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Embedding value in government decision making
Demonstrating and delivering value is crucial at a time when government decisions are under scrutiny and economic and environmental challenges continue to mount. But when it comes to making better decisions, value can be hard to tie down.
In this edition we unpack the practical tools and techniques we use to help our clients identify and deliver valued outcomes for society.
We also invite you to join Associate Director Martijn and Senior Consultant Sarah Leck as they share their insights in a webinar on economic analysis for coastal adaptation on Wednesday 31 March.
Accounting for value leads to better decisions
Understanding value reveals the costs and benefits of different actions – or inaction – and how these are distributed across users, uses, time and space. It supports better decision making, from the household level to decisions that affect industries, communities and environments. And it helps bring about positive change.
Taking the value into account requires work, including engagement and analysis, that can add time and costs to decision making. But if we don’t identify and assess the value of desired outcomes we risk wasting everyone’s time. In our experience, a lot of effort is spent working towards outputs not outcomes, or on outcomes that are unrealistic or without a clear value proposition.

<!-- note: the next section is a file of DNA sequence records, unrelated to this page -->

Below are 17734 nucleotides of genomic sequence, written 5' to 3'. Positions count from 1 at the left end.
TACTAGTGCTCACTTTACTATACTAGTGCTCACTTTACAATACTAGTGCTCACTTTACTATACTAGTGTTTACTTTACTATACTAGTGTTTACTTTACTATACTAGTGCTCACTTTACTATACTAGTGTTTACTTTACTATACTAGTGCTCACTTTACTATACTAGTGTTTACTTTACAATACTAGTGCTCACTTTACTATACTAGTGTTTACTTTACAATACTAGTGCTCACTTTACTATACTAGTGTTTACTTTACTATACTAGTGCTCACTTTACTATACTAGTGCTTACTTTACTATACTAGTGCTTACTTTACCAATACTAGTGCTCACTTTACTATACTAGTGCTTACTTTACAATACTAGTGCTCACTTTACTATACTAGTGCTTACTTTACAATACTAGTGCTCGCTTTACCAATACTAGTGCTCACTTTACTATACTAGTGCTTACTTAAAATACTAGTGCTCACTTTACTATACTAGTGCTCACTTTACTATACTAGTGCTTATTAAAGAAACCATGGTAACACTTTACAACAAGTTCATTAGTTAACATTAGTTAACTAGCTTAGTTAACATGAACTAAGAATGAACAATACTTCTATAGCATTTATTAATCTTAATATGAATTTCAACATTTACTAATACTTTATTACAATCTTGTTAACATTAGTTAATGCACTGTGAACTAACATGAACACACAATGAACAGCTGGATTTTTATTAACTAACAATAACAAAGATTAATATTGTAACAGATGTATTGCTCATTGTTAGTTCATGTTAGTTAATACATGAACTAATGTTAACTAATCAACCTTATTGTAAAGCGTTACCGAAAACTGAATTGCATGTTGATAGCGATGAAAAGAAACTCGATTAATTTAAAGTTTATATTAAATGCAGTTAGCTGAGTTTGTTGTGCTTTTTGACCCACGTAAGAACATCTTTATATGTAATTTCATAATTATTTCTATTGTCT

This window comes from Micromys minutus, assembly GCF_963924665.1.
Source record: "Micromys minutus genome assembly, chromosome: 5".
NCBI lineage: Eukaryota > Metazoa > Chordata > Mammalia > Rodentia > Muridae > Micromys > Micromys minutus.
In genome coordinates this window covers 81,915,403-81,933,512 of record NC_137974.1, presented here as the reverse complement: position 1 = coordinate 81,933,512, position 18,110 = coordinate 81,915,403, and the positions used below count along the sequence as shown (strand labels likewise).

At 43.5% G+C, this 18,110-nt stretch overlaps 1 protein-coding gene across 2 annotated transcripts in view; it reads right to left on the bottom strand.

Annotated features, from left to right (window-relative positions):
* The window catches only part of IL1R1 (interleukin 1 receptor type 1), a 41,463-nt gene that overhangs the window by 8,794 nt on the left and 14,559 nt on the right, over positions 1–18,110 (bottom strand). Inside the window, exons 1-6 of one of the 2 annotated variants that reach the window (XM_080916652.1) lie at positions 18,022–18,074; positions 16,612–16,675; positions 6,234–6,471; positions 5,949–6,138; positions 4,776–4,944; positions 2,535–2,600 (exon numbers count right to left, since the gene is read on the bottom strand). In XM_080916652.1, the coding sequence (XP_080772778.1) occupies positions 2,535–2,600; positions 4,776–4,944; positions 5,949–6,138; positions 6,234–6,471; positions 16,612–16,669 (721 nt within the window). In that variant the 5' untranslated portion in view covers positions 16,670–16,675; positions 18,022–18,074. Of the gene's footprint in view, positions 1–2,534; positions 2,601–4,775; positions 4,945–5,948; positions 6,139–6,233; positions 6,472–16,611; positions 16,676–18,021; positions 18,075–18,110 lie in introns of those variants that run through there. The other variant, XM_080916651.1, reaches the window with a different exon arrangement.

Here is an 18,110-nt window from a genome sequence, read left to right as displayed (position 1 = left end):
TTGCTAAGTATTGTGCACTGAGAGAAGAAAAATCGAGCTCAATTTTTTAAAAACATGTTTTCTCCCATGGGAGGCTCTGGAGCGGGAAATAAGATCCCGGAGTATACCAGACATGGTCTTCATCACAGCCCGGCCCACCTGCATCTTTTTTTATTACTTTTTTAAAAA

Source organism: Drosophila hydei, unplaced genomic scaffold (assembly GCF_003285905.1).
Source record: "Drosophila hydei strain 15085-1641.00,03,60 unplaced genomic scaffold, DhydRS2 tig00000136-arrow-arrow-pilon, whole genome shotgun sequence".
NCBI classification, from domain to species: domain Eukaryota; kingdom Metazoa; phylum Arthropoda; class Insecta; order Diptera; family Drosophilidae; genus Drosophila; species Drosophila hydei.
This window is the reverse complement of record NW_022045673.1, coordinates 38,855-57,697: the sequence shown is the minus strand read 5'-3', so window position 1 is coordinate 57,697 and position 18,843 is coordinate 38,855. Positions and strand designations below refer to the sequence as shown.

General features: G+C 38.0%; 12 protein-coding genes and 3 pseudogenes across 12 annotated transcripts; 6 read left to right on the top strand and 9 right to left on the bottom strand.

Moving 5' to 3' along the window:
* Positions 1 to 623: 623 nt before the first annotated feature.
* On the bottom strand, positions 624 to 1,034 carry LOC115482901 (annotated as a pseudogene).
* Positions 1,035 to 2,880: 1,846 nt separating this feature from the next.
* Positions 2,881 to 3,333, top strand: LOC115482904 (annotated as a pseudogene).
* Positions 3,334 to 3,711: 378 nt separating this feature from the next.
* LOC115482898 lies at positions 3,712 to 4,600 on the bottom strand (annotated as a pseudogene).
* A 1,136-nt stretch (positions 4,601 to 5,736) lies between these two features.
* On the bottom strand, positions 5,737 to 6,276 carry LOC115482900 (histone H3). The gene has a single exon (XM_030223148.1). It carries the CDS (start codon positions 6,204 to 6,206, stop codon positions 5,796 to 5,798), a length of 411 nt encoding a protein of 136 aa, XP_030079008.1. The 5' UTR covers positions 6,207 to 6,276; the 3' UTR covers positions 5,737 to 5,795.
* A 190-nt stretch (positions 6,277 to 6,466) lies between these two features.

If we don’t know the real value of different outcomes to individuals, industries, communities and governments, it’s impossible to weigh up priorities and trade-offs. It’s hard to secure buy-in or satisfy people when the outcomes being sought do not reflect the values of those affected. It also becomes impossible to know whether government interventions are working.
Including value in government decision making is therefore integral to improving how we deal with complex and contested topics, including water and environmental management.
Some practical ways we can embed value in decision making
Value is never fixed or easily measured. The real world is complex and imperfect, the future is uncertain, and data is often limited.
But we can bring outcomes and value-based decision making to the fore. In line with our purpose of helping our clients make better decisions, recent projects we’ve led show how value can be incorporated.
Some of our recent projects look beyond financial value to include environmental, social, and cultural values. Consistent with the theme of World Water Day 2021, our insight piece discusses How valuing water can help improve decisions.
In Enhancing value through outcomes-based monitoring and evaluation, Clare Ferguson describes how insights from effective monitoring and evaluation can improve planning, delivery, and adaptive management, and enhance overall value.
In The value of communicating economics in coastal adaptation decision-making, Martijn Gough and Sarah Leck explain how combining robust economic analysis with clear communication of value, risk and uncertainty builds stakeholder confidence in value-based solutions.
Martijn and Sarah will share some of their insights from multiple adaptation assessments in a webinar on Wednesday 31 March. Please register and join us if you can.
These are some of our recent experiences with using value to improve decision making and outcomes. They underscore our experience with approaches to help make better decisions, and we continue to work to this end.
Please continue to share your own ideas and work, or reach out to us for a discussion.
Will Fargher and Chris Olszak
Co-Founders and Directors, Aither